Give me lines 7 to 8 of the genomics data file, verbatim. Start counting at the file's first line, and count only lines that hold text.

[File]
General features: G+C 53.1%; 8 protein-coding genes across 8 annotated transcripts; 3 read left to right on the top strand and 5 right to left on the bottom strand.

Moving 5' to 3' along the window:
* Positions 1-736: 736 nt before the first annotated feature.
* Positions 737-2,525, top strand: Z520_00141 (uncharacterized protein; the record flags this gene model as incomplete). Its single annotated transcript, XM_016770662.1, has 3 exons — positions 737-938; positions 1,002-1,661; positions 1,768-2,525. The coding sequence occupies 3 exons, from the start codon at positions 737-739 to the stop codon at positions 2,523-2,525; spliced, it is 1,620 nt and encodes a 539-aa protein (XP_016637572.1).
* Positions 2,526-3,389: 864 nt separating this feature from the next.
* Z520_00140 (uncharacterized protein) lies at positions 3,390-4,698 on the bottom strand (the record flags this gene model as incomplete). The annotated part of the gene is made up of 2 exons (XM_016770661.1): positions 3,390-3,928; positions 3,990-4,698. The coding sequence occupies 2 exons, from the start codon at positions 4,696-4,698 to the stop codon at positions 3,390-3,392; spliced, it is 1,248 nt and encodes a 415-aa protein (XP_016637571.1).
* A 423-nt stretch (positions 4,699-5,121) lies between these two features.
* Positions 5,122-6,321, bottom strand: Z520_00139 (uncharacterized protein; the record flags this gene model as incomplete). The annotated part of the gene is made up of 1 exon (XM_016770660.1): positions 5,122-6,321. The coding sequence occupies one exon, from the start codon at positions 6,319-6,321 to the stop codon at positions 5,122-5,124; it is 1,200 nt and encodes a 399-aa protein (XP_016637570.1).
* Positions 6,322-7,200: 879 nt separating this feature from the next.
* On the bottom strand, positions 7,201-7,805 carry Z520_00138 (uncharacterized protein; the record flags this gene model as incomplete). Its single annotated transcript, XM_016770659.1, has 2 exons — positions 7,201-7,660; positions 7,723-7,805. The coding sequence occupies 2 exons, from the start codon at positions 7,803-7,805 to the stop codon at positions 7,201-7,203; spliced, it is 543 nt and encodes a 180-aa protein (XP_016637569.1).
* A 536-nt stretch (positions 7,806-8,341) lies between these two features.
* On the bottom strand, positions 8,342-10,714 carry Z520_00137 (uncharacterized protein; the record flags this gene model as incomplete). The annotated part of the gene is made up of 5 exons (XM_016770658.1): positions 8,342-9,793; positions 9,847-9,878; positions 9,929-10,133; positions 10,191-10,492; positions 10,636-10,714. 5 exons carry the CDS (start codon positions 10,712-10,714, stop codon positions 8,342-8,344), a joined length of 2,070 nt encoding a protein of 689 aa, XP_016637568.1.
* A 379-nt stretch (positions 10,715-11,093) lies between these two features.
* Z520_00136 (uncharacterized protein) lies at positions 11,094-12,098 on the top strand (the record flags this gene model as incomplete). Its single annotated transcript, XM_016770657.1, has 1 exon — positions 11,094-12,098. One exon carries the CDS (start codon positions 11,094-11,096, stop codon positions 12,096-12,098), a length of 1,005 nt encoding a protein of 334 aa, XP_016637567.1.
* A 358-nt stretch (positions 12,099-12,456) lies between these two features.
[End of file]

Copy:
* A 423-nt stretch (positions 4,699-5,121) lies between these two features.
* Positions 5,122-6,321, bottom strand: Z520_00139 (uncharacterized protein; the record flags this gene model as incomplete). The annotated part of the gene is made up of 1 exon (XM_016770660.1): positions 5,122-6,321. The coding sequence occupies one exon, from the start codon at positions 6,319-6,321 to the stop codon at positions 5,122-5,124; it is 1,200 nt and encodes a 399-aa protein (XP_016637570.1).